5. So it seems that we now have evidence that more than half of his voters could be placed in a “basket of deplorables?”


  6. “…part of the problem in standing up against bigots and racists is an unwillingness to risk giving up on whatever relationship there might have been between them and the bigot.” So, Theresa, what is one’s option, then, if one’s immediate family is entrenched on the other side? Yes, I am unwilling to risk total ostracism from my parents and some siblings, not to mention other relatives. While I am realistic enough to get that I cannot change minds, I am terribly conflicted about the hardening of my heart and sadness in my soul that prevents me from being a cogent family member. This is especially painful at this point in time, when my parents and other relatives have more days spent than stored.

    Are we all just “bricks in the wall” of a set piece on the national and international stage? My personal calendar continues to fill up with more funerals and memorial services than I care to admit.

    This real-life quandary exists even as I am a reluctant testament of the #MeToo movement and a casualty of a WM-dominated industry. So again, I raise the question: how much does one risk to be on the “right” side of history? Is the result worth the cost?

    Even as liberals, wewoukd do well to consider “walking around a while in another man’s skin” (Atticus Finch).

  7. It is of note Kavanaugh’s fellow class mate who Christine Ford says was in the room when Kavanaugh assaulted her Mark Judge, wrote a book – Wasted: Tales of a GenX Drunk.

    According WIKI -> Wasted describes in detail the author’s secondary education memories, particularly those involving heavy alcohol usage by his peers and himself at Georgetown Preparatory School. The author writes that the social environment of his peers at the school was, “positively swimming in alcohol”. Judge recounts a hookup culture involving binge drinking, especially during a period of time at the school known as “Beach Week”. Judge defined “Beach Week” at Georgetown Preparatory School as a “week-long bacchanalia of drinking and sex, or at least attempts at sex”

    He presents in-depth memories of orgies and attempts to have sex fueled with alcohol at residences along the beach shoreline.
    Represented by attorney Michael Avenatti, a third woman, Julie Swetnick, came forward publicly on Wednesday to accuse Supreme Court nominee Brett Kavanaugh of gross sexual misconduct when he was a young man.

    Michael Avenatti, if you recall is Stormy Daniels attorney. Avenatti is particular thorn in President Agent Orange’s side as Avenatti is totally unintimidated by President Agent Orange.
    In her sworn statement, Julie Swetnick says she that Kavanaugh and his friends were known at the time for “targeting” girls with alcohol and drugs in order to take advantage of them sexually, and that she has “a firm recollection” that Judge and Kavanaugh were among the “boys lined up outside rooms at many [other] parties waiting for their ‘turn’ with a girl inside the room.”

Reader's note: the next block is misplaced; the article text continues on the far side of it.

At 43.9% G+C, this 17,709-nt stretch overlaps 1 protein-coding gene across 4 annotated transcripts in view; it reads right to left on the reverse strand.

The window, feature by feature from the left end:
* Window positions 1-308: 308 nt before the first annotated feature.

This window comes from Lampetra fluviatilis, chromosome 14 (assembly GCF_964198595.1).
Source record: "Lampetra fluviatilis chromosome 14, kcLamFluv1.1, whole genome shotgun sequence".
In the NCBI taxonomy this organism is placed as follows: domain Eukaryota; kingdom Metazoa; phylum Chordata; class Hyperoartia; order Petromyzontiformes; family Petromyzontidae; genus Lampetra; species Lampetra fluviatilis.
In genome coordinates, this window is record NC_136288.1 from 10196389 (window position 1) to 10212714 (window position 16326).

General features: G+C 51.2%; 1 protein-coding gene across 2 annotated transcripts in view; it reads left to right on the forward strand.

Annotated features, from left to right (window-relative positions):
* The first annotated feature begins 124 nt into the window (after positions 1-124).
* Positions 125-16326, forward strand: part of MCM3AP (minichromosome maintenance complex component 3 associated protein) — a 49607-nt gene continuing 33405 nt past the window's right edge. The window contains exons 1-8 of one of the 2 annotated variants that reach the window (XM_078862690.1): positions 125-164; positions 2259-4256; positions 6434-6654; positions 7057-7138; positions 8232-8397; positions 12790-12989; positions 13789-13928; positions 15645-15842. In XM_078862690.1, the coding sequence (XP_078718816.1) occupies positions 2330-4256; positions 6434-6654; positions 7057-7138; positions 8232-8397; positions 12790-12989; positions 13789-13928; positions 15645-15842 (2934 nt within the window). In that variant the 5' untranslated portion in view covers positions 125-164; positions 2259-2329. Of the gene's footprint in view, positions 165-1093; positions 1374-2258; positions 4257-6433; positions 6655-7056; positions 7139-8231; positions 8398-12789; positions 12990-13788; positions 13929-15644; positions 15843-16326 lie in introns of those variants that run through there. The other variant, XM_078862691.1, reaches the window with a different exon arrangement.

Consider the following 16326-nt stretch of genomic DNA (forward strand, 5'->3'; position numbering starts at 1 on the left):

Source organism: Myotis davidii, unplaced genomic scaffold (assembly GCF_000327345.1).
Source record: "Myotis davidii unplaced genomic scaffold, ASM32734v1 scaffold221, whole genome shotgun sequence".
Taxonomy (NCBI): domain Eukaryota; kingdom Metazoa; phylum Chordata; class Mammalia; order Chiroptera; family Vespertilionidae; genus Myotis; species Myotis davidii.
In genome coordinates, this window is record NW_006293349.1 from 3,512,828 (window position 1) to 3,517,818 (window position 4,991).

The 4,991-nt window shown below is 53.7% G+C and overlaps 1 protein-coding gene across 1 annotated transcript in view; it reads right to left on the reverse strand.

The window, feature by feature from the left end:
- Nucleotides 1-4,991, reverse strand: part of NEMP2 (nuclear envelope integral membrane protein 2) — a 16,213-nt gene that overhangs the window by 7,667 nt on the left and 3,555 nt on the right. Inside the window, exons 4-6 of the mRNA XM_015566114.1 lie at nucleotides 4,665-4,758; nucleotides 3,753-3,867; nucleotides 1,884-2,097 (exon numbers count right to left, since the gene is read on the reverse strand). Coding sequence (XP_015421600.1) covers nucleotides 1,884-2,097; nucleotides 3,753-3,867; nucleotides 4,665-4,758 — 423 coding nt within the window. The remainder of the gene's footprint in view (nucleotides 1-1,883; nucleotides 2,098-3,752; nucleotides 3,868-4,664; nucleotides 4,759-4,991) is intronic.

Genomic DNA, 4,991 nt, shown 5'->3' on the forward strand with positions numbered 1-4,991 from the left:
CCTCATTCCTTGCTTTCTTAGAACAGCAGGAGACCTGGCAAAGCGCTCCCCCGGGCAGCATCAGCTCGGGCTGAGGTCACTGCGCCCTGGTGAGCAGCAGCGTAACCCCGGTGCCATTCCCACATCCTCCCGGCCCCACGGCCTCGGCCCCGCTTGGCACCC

It does seem at the least the Republicans since they control the Senate would call for an FBI Investigation into the Ford and Swetnick cases. The Statute of Limitations has run given the time, but lying to the FBI is a criminal offense.

    Given President Agent Orange’s sexual escapades Mark Judge and Kavanaugh would fit the mold of privileged abuse of woman.

    At his point the Republicans are determined to push Kavanaugh through the process. The only question is will the full Senate confirm him? A full Senate vote will be a real test of Joe Donnelly.

  8. One of the last comments in the column makes an important point. “Right-wingers who hate liberals are problematic, and liberals whose reflex is to forgive them are problematic too.”

    The liberals mentioned are problematic because, as Karl Popper once said, being tolerant of intolerance begets more intolerance.

  9. Carrie, The price being payed for not willing to risk your family relationship is that hardening of your heart and sadness of your soul that prevents you from being a cogent family member. We all must face that choice in these times… either speak your truth or remain silent in the face of racism and misogyny. You are not alone in this agony. All of us suffer.

  10. Of course the fact that Trump could be carried into the Whitehouse by 3,00,000 votes short of a majority of 2016 voters by Russians working social media is the most important evidence that we have of the magnitude of a dysfunctional culture in the US. Remember though that he was among 13 potential Republican candidates offered and though he was the one with by far the least political experience he was not a standout among them in terms of dysfucntional authoritarian personality. In fact Mitch McConnell with years of political experience has shown himself to be as dysfunctional in terms of serving we the people.

    As Sheila often asks, “what can we do?”.